Category Archives: Poetry

Biography Poetry Thames

John Taylor – Water Poet

Today’s post is about the little-known poet John Taylor, who worked as a ferryman in London, rowing people back and forth across the Thames to the theatres on Bankside.

Taylor was born in Gloucester in 1578, and in the early 1590s he moved to London and became apprenticed to a waterman in Southwark. As well as ferrying passengers across the Thames, a vital service since there was only one bridge in London at this time, the Watermen’s Company also supplied men for the navy in times of war. In 1596, Taylor took part in Essex’s expedition to Cadiz. He also may have been at Ostend during the siege of 1601-4. He completed his apprenticeship in 1597, and in 1612 he married. The identity of his wife is uncertain, but she may have been known as Abigail Miles. The couple settled on Bankside in London and lived there until 1643. In 1605, Taylor was appointed Bottleman at the Tower of London. The job essentially involved Taylor rowing out to the incoming ships transporting wine, and demanding two large bottles as payment due to the Lieutenant of the Tower.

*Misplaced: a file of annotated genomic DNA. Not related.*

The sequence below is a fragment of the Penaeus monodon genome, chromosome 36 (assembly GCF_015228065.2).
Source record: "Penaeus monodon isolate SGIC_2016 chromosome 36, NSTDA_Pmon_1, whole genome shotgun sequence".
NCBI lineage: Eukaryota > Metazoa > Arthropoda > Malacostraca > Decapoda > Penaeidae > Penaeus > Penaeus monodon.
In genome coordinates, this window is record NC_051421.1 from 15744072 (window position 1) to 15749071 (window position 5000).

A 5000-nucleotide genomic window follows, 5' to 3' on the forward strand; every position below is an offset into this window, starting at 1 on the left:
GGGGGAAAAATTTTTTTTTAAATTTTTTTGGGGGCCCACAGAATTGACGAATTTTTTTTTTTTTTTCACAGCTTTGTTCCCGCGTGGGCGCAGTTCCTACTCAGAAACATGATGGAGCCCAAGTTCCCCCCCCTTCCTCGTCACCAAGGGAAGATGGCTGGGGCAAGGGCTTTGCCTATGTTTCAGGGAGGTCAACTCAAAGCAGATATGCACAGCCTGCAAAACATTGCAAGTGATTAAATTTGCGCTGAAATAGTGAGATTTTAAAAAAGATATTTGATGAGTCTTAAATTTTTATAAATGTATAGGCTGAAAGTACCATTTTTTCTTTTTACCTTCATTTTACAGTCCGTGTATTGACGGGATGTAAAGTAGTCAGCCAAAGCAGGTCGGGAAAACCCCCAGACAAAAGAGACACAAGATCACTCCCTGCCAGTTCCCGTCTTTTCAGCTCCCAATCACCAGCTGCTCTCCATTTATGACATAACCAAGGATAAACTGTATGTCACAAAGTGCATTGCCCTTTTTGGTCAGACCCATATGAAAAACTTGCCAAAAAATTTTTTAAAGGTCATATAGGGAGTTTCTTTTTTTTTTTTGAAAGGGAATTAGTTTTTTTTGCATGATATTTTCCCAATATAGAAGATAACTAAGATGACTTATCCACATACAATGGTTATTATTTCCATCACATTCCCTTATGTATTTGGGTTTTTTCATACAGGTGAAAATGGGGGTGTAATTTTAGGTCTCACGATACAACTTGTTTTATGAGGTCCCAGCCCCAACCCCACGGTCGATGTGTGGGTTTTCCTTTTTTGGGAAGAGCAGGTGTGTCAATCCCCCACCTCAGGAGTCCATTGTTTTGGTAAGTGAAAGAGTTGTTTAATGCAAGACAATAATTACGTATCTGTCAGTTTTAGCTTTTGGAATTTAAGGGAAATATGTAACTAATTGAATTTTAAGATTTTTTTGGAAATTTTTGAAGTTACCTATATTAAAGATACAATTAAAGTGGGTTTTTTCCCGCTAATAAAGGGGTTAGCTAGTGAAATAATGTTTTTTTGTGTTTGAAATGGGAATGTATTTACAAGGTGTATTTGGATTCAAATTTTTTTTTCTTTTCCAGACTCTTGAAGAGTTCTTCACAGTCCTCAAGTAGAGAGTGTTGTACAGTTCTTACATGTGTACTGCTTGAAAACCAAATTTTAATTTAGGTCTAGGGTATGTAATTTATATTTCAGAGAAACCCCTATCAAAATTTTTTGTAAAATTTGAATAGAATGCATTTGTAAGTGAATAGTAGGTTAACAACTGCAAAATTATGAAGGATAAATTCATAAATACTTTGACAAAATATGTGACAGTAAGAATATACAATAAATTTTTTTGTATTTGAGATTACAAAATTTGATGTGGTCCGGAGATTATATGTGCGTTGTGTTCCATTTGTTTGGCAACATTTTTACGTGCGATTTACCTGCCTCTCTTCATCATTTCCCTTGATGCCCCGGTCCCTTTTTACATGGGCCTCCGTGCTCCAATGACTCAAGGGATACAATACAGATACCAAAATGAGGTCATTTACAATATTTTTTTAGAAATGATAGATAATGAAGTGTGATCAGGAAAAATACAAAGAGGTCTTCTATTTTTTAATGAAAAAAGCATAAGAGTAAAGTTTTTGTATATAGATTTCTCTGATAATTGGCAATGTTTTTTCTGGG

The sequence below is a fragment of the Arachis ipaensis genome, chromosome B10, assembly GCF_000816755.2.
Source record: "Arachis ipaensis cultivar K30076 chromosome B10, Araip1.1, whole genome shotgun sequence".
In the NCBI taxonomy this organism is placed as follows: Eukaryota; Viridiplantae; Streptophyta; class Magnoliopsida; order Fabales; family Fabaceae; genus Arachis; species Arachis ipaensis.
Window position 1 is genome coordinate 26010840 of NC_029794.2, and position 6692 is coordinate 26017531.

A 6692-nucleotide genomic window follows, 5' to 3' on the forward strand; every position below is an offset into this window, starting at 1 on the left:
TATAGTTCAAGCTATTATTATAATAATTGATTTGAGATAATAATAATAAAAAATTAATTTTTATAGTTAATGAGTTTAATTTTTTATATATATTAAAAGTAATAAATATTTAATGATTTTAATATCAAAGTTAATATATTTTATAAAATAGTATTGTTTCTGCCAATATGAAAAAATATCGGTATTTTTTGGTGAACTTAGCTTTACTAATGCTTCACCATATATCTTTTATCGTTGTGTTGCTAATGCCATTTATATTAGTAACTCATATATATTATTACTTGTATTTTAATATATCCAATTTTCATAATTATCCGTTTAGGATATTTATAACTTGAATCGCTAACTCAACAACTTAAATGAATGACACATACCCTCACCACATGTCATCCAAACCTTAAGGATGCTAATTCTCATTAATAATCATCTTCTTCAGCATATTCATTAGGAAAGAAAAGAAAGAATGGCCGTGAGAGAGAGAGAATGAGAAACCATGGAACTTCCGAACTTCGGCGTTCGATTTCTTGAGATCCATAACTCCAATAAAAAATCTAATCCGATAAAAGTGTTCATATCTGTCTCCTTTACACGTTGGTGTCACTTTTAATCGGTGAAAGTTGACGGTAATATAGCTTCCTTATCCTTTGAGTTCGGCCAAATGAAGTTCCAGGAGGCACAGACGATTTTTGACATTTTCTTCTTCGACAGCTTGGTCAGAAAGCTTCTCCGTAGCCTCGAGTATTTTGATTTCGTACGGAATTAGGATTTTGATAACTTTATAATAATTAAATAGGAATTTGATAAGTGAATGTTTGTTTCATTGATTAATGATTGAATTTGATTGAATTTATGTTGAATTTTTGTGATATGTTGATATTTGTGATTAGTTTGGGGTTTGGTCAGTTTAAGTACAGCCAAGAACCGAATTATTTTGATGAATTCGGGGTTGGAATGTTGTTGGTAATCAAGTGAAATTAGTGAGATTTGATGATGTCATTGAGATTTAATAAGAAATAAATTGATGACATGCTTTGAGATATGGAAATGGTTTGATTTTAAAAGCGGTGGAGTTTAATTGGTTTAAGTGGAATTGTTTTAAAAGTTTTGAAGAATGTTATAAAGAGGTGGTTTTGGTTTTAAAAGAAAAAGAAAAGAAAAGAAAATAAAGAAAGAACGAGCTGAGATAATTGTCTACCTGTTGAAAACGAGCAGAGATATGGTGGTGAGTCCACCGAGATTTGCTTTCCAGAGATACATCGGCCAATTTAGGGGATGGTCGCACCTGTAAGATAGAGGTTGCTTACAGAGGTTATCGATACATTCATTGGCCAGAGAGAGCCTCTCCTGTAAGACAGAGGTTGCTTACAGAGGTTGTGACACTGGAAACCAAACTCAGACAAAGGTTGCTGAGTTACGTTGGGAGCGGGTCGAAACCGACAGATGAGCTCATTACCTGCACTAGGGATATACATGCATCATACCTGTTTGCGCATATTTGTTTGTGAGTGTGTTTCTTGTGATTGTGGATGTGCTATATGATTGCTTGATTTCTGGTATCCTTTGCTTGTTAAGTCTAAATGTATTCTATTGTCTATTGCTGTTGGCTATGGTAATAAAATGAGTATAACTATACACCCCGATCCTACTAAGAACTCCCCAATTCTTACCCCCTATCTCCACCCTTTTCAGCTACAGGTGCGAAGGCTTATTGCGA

Taylor’s natural wit and polite manner, as well as his charming personality, meant he stood out from the rough men working the Thames. He often conversed with the courtiers he ferried back and forth, and in 1613, Viscount Haddington recommended Taylor become one of the King’s Watermen; a liveried group which served the crown on ceremonial business. Taylor also became spokesman for the Watermen’s Company on official business, and in 1614 he pressed a suit to the King on their behalf, protesting against the building of new theatres north of the river. To relocate the theatres would be a serious blow to the Watermen’s trade, since they relied on the huge numbers of visitors crossing the river to the Globe and other theatres on Bankside for their trade. Despite support from Francis Bacon, the King ignored the Watermen’s protestations.